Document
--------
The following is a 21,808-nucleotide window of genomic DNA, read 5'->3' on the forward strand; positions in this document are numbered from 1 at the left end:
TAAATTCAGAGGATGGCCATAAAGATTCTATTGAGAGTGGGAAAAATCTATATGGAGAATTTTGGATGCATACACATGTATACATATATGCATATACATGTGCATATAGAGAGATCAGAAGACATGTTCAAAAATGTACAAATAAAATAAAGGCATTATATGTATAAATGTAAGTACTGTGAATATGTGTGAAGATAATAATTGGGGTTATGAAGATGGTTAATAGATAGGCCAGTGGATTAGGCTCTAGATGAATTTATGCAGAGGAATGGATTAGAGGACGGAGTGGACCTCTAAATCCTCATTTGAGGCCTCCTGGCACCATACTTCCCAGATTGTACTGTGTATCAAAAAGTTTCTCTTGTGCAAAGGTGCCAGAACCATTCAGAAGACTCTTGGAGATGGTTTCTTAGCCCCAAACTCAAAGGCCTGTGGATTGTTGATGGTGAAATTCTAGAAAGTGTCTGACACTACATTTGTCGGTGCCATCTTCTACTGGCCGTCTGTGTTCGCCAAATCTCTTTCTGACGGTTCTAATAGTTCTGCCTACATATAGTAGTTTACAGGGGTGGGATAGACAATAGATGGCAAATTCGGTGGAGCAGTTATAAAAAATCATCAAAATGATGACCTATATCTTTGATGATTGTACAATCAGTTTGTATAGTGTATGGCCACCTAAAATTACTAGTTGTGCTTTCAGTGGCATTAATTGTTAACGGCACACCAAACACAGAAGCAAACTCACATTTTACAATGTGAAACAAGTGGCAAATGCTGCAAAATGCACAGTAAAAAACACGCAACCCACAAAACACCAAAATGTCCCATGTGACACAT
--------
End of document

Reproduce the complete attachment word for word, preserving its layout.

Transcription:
The following is a 21,808-nucleotide window of genomic DNA, read 5'->3' on the forward strand; positions in this document are numbered from 1 at the left end:
TAAATTCAGAGGATGGCCATAAAGATTCTATTGAGAGTGGGAAAAATCTATATGGAGAATTTTGGATGCATACACATGTATACATATATGCATATACATGTGCATATAGAGAGATCAGAAGACATGTTCAAAAATGTACAAATAAAATAAAGGCATTATATGTATAAATGTAAGTACTGTGAATATGTGTGAAGATAATAATTGGGGTTATGAAGATGGTTAATAGATAGGCCAGTGGATTAGGCTCTAGATGAATTTATGCAGAGGAATGGATTAGAGGACGGAGTGGACCTCTAAATCCTCATTTGAGGCCTCCTGGCACCATACTTCCCAGATTGTACTGTGTATCAAAAAGTTTCTCTTGTGCAAAGGTGCCAGAACCATTCAGAAGACTCTTGGAGATGGTTTCTTAGCCCCAAACTCAAAGGCCTGTGGATTGTTGATGGTGAAATTCTAGAAAGTGTCTGACACTACATTTGTCGGTGCCATCTTCTACTGGCCGTCTGTGTTCGCCAAATCTCTTTCTGACGGTTCTAATAGTTCTGCCTACATATAGTAGTTTACAGGGGTGGGATAGACAATAGATGGCAAATTCGGTGGAGCAGTTATAAAAAATCATCAAAATGATGACCTATATCTTTGATGATTGTACAATCAGTTTGTATAGTGTATGGCCACCTAAAATTACTAGTTGTGCTTTCAGTGGCATTAATTGTTAACGGCACACCAAACACAGAAGCAAACTCACATTTTACAATGTGAAACAAGTGGCAAATGCTGCAAAATGCACAGTAAAAAACACGCAACCCACAAAACACCAAAATGTCCCATGTGACACAT